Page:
Abstract
Photography and memory seem to be inextricably bound up with each other, as photographs can invoke memories which help to excavate past moments with vivid details. Yoshiko Uchida in her autobiography, Desert Exile: The Uprooting of a Japanese-American Family, delves into her past experiences through the lens of counter-memory, i.e. the memory of the minor and the subjugated. The Japanese-American author strives to recover the past by means of photographic images which—blended into written reminiscences— uncover yet another plane of articulation. Individual memory has enabled the author to chisel her own identity with textual and photographic means of self-expression. Constructing her autobiographical confession, Uchida also draws upon the collective memory of the war internment of the Japanese and Japanese Americans, which inevitably shaped her present self. A set of photographs which accompanies her account testifies that the ocular dimension can be as powerful as the textual one. Each photograph contains a stratum of data which deprives the text of its autonomy and grants it an equal status of signification.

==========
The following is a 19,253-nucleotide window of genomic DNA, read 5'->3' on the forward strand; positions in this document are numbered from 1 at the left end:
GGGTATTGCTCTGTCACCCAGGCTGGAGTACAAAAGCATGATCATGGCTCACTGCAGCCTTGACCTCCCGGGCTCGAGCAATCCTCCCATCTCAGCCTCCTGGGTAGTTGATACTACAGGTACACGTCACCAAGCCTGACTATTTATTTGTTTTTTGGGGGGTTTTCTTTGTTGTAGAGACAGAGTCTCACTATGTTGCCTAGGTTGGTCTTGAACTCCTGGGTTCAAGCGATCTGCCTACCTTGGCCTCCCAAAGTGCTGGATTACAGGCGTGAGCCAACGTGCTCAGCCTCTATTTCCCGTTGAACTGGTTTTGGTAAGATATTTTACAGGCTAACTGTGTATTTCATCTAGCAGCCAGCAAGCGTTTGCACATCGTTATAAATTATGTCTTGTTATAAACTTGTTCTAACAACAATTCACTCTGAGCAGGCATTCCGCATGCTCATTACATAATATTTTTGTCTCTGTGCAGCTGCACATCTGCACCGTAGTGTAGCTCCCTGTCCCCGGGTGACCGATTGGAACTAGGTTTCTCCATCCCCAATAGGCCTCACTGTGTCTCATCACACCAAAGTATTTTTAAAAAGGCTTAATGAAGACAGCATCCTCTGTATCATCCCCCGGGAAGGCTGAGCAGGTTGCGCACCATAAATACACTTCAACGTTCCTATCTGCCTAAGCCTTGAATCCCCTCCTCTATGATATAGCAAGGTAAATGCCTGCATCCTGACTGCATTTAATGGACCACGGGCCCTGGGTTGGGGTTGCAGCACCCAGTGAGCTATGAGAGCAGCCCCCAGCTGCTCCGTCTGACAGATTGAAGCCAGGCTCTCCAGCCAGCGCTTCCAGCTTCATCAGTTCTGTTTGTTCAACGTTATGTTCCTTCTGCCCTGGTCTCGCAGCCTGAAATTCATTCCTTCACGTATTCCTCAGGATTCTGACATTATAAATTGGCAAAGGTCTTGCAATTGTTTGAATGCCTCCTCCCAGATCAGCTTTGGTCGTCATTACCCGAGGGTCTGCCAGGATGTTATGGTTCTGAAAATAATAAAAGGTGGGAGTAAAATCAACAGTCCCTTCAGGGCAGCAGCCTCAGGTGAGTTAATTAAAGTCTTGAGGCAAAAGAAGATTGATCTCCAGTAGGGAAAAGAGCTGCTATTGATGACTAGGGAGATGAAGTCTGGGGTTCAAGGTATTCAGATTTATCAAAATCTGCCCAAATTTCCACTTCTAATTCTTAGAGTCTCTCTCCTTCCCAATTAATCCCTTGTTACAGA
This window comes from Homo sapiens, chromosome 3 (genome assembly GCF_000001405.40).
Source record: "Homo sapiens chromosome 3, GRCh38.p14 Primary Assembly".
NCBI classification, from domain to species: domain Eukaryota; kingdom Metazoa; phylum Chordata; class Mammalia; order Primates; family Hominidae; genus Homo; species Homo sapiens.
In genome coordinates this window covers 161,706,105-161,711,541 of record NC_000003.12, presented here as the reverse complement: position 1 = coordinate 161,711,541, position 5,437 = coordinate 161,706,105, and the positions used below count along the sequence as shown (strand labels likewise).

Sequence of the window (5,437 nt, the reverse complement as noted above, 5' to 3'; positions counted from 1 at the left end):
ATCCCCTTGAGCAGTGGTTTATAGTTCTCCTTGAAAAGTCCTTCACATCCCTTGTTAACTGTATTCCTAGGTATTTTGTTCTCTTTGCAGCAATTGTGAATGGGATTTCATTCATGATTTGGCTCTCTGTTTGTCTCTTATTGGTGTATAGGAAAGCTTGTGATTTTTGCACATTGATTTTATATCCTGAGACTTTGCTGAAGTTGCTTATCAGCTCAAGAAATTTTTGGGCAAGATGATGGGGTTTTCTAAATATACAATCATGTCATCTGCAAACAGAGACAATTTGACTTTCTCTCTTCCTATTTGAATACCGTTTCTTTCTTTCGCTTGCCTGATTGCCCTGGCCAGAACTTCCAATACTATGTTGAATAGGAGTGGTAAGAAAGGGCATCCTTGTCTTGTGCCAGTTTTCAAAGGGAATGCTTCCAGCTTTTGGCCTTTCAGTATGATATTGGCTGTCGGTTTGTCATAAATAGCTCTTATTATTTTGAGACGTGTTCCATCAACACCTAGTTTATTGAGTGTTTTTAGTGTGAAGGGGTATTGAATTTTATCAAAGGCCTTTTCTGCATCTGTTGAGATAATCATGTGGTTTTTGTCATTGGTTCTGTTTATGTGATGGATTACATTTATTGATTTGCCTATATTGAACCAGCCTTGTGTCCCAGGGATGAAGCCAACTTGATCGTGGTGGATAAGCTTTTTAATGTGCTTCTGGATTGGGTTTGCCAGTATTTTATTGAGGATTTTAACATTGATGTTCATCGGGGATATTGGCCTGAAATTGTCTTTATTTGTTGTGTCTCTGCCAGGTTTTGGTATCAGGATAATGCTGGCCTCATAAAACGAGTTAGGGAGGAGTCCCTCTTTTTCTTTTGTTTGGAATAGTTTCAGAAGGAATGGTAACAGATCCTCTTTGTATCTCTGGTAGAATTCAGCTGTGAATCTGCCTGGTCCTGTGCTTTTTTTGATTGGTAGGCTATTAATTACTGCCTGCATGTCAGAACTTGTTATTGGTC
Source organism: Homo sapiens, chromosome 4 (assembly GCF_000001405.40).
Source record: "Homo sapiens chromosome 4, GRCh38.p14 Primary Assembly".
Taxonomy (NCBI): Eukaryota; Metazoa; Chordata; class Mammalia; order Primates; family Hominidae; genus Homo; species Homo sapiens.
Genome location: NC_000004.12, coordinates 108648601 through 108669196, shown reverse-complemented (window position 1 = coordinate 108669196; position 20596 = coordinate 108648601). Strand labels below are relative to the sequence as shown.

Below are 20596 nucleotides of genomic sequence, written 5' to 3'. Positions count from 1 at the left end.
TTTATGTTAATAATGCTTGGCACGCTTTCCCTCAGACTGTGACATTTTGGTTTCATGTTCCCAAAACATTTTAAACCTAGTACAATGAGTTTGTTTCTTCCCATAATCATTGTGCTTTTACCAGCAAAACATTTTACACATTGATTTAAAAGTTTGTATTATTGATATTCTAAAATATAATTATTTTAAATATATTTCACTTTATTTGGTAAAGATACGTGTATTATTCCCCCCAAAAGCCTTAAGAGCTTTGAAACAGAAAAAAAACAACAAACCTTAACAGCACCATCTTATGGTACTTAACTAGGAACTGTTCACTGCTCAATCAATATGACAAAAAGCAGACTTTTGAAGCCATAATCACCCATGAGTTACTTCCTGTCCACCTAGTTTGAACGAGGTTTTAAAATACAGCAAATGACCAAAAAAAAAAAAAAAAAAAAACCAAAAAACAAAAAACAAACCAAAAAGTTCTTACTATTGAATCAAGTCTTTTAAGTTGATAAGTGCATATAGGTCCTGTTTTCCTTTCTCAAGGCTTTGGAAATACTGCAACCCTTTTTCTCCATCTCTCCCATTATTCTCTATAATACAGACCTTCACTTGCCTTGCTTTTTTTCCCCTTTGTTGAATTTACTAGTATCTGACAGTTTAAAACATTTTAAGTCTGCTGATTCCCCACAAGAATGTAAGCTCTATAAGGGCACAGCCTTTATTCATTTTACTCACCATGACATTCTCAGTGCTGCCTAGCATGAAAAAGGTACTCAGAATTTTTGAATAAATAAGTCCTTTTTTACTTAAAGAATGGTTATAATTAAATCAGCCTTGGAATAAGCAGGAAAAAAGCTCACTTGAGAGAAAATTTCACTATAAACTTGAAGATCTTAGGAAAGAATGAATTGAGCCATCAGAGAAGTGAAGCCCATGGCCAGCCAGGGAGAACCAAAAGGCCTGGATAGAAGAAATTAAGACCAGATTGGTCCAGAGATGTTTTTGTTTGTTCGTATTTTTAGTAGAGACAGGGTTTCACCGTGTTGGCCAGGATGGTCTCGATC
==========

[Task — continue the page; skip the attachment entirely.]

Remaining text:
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DOI 10.15290/idea.2019.31.09
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